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This place was always trouble and I never went there but it was closed down because of prostitution, drugs, fighting and any other vice that you can recall.Of course, in more recent years, there was the Van Damme Bar in the Pentagon, complete with lunchtime strippers, very definitely on my lunchtime list in the 1970s! I should mention, on a legal note, that no slur is intended on any current pubs in Chatham, all of which are models of propriety.In 1864 Superintendent Radley of the city police tried to shut down seven pubs: the Lord Nelson in Chatham High Street, the Bear and Staff in Chatham Intra (the place where Rochester and Chatham merge); the Five Bells on St Margaret’s Banks; the Flushing in Horsewash Lane and the Homeward Bound near Gas House Lane (both towards Rochester Bridge); the Duke of Gloucester in Strood and the Maidstone Arms in Crow Lane, Rochester. (It still exists — as anyone who has spotted the whey-faced Eastern European girls gathered on one main thoroughfare will bear witness.) In the 1960s and early 1970s the towns were still thriving as was the oldest profession.So — scandalously then, in those less enlightened days — was the gay scene.A lovely old chap who was a greengrocer near where I lived had a double life. Jack continues his 1970s recollections: “Of the three I drank in most regularly, the Old George in Medway Street, the Prince of Wales in Railway Street and the Cabin, in the cellar of what is now Churchills, the Cabin was easily the roughest.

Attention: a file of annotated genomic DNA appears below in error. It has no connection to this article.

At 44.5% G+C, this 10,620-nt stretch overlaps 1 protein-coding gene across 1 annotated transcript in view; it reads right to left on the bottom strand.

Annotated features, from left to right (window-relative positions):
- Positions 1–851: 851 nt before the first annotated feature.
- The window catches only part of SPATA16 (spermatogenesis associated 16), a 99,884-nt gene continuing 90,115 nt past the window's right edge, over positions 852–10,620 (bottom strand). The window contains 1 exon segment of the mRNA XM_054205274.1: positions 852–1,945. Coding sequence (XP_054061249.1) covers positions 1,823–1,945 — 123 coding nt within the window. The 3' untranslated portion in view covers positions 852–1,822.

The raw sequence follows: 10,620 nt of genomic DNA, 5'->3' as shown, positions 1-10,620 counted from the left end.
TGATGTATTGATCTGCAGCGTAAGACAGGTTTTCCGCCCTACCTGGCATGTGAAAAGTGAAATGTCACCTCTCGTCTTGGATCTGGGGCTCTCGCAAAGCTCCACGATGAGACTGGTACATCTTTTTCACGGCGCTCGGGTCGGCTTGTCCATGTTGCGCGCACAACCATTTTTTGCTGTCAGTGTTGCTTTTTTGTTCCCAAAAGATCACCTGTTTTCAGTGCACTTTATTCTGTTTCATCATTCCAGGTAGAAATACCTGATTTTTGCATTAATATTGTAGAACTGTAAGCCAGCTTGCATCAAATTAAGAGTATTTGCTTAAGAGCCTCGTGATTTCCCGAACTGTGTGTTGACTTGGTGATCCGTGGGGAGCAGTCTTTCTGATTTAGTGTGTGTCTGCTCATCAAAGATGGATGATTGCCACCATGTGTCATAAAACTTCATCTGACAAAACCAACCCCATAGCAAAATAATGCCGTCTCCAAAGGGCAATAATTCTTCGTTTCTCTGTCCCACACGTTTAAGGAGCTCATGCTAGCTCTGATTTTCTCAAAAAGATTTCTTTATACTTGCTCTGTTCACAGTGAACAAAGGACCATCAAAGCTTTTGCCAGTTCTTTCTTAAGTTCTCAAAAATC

From time to time there’s been other more, shall we say, specialist locations.The Ship was always well-known — now, in these more enlightened times, it is listed in a gay pub directory.A greengrocer queening it in the red light district As to the City Arms — thereby hangs a tale. But that’s another story that I shall tell when I discover that all participants are beyond this mortal coil (and I am out of reach of their lawyers).Eventually Chatham’s bad reputation led to the introduction of the Contagious Disease Acts, which amounted to government supervision of prostitution in garrison towns.The idea was to lock away the women to protect the servicemen from disease. Many of the women hawked their trade in pubs, so police retaliated by trying to have pub licences revoked. So the vice continued — and it stayed until sailors left with the dockyard.

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